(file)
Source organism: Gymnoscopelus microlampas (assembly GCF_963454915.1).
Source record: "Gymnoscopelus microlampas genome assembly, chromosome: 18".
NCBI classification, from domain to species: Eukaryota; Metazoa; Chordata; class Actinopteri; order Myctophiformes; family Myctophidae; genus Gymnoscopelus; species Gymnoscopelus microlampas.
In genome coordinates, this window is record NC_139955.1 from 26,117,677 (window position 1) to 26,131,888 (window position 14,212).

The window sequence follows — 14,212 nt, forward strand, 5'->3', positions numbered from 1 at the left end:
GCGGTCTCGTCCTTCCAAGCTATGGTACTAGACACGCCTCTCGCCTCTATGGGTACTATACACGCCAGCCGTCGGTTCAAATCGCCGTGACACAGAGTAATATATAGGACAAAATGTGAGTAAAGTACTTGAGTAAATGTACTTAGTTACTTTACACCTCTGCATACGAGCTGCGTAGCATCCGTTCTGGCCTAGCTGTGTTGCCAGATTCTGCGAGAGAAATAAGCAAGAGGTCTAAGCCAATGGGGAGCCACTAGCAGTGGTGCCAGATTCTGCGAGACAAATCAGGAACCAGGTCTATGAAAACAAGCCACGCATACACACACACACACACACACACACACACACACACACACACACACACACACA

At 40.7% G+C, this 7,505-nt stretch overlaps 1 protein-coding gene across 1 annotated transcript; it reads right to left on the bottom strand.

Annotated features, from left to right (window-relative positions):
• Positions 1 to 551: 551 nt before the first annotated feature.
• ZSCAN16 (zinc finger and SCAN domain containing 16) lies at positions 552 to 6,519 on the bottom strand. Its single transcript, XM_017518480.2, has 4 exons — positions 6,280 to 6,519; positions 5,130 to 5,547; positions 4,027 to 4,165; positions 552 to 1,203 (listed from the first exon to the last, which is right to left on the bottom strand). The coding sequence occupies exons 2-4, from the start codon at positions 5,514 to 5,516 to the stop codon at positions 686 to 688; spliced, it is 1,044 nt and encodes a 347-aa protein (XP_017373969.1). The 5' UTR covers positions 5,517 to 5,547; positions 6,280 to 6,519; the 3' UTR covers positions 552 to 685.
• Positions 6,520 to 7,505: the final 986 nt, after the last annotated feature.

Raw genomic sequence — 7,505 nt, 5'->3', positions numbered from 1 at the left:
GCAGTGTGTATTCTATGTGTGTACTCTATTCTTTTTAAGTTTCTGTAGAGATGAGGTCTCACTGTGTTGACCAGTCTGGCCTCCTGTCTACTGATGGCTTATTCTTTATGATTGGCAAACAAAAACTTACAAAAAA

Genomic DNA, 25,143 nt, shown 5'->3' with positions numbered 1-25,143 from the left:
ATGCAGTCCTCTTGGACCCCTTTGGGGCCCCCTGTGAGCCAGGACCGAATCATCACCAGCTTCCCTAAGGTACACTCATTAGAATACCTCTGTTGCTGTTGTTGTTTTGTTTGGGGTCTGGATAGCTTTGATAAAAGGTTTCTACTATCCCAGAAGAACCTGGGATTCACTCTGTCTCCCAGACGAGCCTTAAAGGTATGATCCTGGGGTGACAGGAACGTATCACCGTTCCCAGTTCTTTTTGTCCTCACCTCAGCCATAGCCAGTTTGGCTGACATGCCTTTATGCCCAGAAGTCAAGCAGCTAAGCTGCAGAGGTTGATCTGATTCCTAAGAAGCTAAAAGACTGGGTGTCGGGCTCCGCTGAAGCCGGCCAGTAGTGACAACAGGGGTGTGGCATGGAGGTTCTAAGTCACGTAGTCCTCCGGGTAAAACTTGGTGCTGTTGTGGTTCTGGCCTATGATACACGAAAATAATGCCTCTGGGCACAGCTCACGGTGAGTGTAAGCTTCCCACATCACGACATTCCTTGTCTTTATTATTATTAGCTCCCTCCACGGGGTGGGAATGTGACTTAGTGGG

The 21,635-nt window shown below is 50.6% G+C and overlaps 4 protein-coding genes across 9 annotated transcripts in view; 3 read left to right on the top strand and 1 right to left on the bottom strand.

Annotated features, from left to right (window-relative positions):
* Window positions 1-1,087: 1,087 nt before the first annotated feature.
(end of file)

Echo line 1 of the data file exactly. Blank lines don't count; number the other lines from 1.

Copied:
Source organism: Gymnoscopelus microlampas (assembly GCF_963454915.1).